The Diary of an Unknown Soldier (1959) and The Forgotten Faces (1961) are the two first films of Peter Watkins. These two short films might appear as less ambitious as The War Game (1965), Punishment Park (1970) and La Commune (1999); however, they already carry the essence of Watkins’ cinema both in their form and in their content.
The Diary of an Unknown Soldier is an internal monologue of a first world war British soldier deployed on the front in Eastern France. The spectator is a witness of his thoughts and fears before combat. Image and sound are not synchronized and the successive and fast series of shots participate to express the anguished wait of the soldier. The way the body is filmed and described in the script is remarkable as it heavily insists on the fact that war for soldiers — in opposition to high rank officers — is essentially a matter of bodies: their movement, their combination with the bullets and bombs trajectories and their relationship to the ground — in that case, the mud. The body is what the soldier is asked to supply to his or her army to accomplish the strategies thought about “from above.” In that matter, Watkins makes his soldier think the following while filming close-ups of parts of his body along with other soldiers’ (see the series of screenshots above):
That’s how I will probably die, left like a poor old rag on the battlefield. When you know this is going to happen to you, your body suddenly becomes something terribly precious to you. This flesh, soft and warm is yours; a personal belonging not to be discarded like an awful piece of meat. You find yourself thinking about this, realizing what a wonderful thing your body is, and what an awful and wrong thing it is to maltreat it.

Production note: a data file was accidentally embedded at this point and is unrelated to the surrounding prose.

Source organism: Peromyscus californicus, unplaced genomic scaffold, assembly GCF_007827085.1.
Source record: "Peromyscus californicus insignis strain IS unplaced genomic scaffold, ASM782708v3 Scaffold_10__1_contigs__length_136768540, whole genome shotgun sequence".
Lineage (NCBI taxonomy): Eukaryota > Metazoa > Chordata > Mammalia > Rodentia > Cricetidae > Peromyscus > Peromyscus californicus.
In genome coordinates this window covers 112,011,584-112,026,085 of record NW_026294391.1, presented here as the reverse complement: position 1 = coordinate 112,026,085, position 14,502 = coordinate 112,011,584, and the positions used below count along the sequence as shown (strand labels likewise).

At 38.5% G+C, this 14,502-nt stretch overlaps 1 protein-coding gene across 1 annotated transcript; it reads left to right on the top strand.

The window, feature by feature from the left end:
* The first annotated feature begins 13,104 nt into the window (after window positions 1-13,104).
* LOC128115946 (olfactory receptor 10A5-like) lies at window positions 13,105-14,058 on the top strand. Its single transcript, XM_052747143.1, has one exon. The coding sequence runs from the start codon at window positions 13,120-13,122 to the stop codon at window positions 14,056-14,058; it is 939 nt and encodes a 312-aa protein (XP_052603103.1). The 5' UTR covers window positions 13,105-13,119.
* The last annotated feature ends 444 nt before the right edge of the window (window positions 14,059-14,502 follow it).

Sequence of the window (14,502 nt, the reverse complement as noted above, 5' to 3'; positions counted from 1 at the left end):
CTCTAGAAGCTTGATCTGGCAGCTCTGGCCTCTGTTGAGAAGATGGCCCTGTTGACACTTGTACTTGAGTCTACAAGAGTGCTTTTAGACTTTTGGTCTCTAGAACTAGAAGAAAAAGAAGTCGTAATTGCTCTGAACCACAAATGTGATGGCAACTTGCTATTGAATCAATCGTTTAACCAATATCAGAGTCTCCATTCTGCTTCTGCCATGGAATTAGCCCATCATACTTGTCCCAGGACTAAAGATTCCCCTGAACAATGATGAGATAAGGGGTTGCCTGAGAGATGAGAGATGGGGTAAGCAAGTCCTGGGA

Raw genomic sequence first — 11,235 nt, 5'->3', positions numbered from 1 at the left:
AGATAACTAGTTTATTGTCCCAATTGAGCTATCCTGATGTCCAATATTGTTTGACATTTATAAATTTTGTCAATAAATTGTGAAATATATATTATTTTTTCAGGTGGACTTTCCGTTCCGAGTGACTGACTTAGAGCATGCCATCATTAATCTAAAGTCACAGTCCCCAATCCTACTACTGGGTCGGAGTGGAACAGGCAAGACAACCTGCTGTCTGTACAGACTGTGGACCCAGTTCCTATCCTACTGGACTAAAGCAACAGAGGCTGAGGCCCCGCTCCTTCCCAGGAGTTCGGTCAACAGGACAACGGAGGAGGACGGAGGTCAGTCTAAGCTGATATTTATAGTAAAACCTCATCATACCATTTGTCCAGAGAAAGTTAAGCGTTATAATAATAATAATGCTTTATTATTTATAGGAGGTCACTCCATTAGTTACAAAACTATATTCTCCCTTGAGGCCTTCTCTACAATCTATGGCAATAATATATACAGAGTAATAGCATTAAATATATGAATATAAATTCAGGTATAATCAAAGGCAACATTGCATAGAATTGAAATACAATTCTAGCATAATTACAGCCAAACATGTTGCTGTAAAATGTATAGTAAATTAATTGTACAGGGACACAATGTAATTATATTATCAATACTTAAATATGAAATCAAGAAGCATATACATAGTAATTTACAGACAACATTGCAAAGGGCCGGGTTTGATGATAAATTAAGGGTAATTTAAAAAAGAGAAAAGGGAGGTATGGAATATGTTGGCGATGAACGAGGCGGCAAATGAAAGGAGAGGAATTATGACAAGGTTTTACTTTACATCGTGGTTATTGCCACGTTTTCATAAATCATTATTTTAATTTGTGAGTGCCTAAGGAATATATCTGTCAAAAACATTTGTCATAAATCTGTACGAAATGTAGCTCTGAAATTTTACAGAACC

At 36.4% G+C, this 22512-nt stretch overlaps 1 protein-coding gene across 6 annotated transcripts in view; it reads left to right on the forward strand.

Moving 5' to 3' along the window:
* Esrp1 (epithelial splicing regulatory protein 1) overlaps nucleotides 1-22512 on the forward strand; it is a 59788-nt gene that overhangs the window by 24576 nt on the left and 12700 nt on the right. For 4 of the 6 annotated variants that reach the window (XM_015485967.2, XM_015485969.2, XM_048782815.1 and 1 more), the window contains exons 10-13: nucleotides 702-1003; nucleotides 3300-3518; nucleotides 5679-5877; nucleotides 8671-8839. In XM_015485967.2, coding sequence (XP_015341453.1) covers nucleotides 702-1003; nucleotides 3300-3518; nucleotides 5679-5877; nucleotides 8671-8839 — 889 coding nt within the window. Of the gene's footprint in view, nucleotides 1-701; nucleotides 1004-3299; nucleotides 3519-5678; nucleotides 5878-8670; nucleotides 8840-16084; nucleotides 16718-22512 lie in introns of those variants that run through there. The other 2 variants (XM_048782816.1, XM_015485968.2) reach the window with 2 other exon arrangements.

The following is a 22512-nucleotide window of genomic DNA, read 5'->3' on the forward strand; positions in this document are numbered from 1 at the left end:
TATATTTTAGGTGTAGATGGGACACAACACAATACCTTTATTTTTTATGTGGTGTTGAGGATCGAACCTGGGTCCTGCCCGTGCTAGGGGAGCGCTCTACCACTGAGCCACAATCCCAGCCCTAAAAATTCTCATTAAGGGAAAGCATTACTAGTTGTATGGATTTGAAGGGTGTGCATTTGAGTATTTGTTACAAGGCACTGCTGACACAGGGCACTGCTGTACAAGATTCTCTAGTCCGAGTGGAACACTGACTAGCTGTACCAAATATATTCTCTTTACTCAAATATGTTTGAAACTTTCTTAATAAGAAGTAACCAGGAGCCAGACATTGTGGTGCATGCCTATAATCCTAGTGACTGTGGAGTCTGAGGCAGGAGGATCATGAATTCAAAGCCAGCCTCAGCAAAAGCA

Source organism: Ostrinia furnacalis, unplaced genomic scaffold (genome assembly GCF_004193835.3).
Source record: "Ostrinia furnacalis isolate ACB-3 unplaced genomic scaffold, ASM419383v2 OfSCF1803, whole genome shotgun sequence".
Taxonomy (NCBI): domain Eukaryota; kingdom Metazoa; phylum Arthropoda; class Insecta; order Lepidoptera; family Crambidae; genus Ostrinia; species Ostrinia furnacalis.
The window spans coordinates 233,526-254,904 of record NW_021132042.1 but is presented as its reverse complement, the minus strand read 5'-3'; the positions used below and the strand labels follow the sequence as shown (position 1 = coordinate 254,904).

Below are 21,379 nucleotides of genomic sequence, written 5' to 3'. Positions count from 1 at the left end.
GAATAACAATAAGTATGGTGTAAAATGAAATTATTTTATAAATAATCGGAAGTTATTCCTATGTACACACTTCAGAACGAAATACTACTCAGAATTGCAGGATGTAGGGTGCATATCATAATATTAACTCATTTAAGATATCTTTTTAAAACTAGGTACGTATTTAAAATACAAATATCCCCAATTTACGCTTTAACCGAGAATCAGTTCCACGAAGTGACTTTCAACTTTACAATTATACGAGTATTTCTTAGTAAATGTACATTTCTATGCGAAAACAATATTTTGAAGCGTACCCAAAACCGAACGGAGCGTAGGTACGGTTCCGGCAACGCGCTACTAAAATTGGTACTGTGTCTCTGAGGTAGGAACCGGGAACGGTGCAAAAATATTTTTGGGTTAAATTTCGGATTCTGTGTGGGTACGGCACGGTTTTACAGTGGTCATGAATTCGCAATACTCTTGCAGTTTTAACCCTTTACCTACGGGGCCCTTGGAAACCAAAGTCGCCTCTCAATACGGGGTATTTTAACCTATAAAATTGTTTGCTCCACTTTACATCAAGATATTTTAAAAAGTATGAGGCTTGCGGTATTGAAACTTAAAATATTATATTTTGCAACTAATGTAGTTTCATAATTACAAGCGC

The Forgotten Faces reconstitutes the 1956 Hungarian revolution — five years earlier — against the Soviet authority, which saw groups of young civilians taking over the city of Budapest before being mercilessly judged and killed by the suppressive forces sent against them. Watkins insists on the youth and the amateurism of the rebels, thus creating an ambiguity between the story in the film and the story of the film. Indeed, the actors and the film’s crew were also amateurs and the revolutionary actions of their characters propose a similar analogy to their own within the broader context of the cinematographic industry.
These two movies, both filmed as historic reconstitution, like every other films created by Watkins, help us to question the subjectivity of a work of art, but more broadly, of any form of discursive document. Both The Diary of an Unknown Soldier and The Forgotten Faces are introduced as fictions, yet they tell us more about war and revolution than any documentary with the illusion of objectivity as ambition (see past article about this same issue). Watkins, along with Chris Marker, seem like the filmmaker who use the best what Gilles Deleuze calls the power of false (see his 1983 seminar about cinema) in order to make us access to a few moments of graspable reality that history can only allow when it is in progress, or in other words, incarnated (etymologically, made flesh).